Nancy Barrand: What is epigenetics?

Randy Jirtle: Epigenetics simply means above the genetics, and it refers to the study of heritable changes in gene function that occur without a change in the DNA sequence. So we now know that chemical modifications of the DNA, and the histones the DNA wraps around, actually determine whether genes are functional or not functional. These chemical modifications can be caused by environmental factors that we are exposed to, such as the nutrients we eat—or those our mother ate—or stress at critical junctures in our development.

Understanding how a single epigenetic change can totally disrupt the action or expression of a gene is providing us for the first time with information that will ultimately allow people to prevent diseases and conditions from ever happening, rather than just treating them after they occur.

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Meet the MCAT Competition Winners

Jul 9, 2014, 12:00 PM, Posted by Pioneer Blog Team

Khan Academy MCAT competition video

Rishi Desai, Medical Partnership Program Lead at Khan Academy, works to help Khan Academy connect people to quality information about health and medicine. He is currently a pediatric infectious disease physician, and previously spent two years as an EIS officer with the Centers for Disease Control and Prevention (CDC).

By Rishi Desai

About two months ago we launched two competitions to find talented individuals that could help us by making videos, creating questions, or writing articles for the 2015 Medical College Admission Test (MCAT). The 2015 MCAT is different from the previous MCAT exam because it will include new content in areas like psychology and sociology. To help students get ready for this new exam, Khan Academy has partnered up with the Robert Wood Johnson Foundation and the Association of American Medical Colleges, and so far we have put together a collection of 500 videos and 600 practice MCAT questions.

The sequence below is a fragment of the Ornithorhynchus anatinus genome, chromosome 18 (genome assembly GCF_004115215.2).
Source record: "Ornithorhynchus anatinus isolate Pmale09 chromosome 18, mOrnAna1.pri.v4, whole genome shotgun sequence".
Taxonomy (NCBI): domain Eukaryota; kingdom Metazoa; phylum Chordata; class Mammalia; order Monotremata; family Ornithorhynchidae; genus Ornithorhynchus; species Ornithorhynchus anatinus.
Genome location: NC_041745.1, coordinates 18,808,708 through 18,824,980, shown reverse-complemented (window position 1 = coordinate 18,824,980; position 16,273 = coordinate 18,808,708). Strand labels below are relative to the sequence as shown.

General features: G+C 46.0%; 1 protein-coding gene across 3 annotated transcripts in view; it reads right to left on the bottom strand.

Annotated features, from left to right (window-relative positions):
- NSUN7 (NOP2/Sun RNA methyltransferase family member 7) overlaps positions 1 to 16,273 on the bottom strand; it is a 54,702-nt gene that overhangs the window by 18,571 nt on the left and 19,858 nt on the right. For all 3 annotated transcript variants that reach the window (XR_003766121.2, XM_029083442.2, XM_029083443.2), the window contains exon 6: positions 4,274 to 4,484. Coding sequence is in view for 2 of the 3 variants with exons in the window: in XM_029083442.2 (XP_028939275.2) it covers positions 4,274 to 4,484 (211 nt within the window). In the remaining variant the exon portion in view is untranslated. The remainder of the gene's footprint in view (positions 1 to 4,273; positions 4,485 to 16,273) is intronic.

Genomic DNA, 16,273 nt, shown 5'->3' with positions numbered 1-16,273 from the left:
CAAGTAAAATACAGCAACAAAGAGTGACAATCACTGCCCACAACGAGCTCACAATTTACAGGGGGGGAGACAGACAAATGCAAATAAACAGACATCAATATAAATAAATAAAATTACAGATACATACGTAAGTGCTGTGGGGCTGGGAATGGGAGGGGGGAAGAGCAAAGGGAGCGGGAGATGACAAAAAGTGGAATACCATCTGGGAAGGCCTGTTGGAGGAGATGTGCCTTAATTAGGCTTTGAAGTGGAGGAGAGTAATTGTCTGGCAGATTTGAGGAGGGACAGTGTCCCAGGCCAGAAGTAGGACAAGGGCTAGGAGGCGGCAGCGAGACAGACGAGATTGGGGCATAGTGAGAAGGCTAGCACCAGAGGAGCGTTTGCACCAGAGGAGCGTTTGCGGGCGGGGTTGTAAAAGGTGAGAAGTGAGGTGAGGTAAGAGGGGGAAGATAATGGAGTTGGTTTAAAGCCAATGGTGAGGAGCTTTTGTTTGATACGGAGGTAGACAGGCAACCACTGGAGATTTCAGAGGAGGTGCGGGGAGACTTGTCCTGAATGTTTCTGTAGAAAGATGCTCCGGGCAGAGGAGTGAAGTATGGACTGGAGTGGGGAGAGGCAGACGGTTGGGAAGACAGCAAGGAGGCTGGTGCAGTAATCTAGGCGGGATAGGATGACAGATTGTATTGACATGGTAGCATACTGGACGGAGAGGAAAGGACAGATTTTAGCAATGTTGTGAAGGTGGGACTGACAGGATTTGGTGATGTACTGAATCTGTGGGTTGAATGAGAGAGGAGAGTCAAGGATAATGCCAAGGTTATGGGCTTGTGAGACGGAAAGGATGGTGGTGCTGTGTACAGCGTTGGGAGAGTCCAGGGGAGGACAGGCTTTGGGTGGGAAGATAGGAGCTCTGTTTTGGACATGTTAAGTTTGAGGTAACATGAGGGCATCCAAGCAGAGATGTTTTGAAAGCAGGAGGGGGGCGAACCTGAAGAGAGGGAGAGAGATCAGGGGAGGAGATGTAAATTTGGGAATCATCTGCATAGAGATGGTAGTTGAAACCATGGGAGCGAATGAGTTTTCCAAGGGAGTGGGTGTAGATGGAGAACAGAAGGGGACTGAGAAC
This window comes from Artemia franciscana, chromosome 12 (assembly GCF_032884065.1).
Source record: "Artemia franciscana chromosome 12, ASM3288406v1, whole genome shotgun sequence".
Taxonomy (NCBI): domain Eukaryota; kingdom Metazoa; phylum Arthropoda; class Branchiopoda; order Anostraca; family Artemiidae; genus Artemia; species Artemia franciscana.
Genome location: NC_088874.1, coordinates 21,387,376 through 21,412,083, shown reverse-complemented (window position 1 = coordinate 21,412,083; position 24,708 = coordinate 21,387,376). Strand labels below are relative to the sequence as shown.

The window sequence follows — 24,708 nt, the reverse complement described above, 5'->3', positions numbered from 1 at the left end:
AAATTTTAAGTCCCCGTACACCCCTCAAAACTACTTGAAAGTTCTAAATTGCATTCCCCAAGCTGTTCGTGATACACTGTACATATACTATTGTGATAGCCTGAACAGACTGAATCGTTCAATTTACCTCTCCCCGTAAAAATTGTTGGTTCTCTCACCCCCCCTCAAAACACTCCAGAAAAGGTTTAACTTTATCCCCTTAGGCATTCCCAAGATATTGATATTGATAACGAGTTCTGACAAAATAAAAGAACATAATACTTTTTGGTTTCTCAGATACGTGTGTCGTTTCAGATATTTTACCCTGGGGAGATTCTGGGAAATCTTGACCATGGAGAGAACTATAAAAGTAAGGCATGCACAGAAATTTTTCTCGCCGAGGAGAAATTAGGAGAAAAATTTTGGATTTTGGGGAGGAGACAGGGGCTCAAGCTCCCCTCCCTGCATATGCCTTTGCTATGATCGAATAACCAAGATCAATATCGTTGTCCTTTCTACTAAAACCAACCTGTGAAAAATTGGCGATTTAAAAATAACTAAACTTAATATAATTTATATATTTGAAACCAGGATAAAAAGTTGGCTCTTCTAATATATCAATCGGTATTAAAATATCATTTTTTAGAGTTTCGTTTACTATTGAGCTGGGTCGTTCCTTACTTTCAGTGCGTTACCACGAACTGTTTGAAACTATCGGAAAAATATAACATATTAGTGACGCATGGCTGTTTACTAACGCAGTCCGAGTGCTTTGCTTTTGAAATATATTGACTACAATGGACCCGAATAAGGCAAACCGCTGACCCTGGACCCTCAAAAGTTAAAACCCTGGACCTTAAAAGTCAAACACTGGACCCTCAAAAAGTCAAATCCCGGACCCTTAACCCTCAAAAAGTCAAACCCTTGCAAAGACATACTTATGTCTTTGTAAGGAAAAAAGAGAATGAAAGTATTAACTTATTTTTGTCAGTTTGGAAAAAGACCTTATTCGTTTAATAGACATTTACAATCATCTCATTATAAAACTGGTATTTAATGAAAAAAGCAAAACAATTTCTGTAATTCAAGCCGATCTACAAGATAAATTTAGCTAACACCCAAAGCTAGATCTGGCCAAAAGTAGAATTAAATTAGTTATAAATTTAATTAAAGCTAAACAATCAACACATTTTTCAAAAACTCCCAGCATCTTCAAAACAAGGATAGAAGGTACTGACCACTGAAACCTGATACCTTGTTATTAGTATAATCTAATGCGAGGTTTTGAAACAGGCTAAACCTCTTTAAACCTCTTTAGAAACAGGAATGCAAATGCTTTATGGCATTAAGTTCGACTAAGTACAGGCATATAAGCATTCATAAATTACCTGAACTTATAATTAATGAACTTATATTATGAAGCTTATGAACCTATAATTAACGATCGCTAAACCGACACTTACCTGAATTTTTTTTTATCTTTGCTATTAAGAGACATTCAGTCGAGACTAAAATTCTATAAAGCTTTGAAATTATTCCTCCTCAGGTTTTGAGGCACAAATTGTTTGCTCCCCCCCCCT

The competitions were a tremendous success and we found 12 video competition winners and 20 question and article writing competition winners.

Meet our winners and learn about why they decided to participate in the competition. 

 

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Personal Health Data Goes to the Doctor

Jul 9, 2014, 9:15 AM, Posted by Christine Nieves, Steve Downs

Open mHealth Logo

Since the advent of the stethoscope, information-gathering technology has been helping doctors and other medical professionals improve patient health. Over the past decade, RWJF has funded a series of projects that suggest helping patients track and share data with their clinicians can strengthen the patient-clinician partnership and improve health outcomes. It makes sense that giving clinicians access to patient-tracked health data can improve the health of individuals and communities. As simple as the concept may sound, though, unlocking personal health data for clinical purposes has proven quite challenging.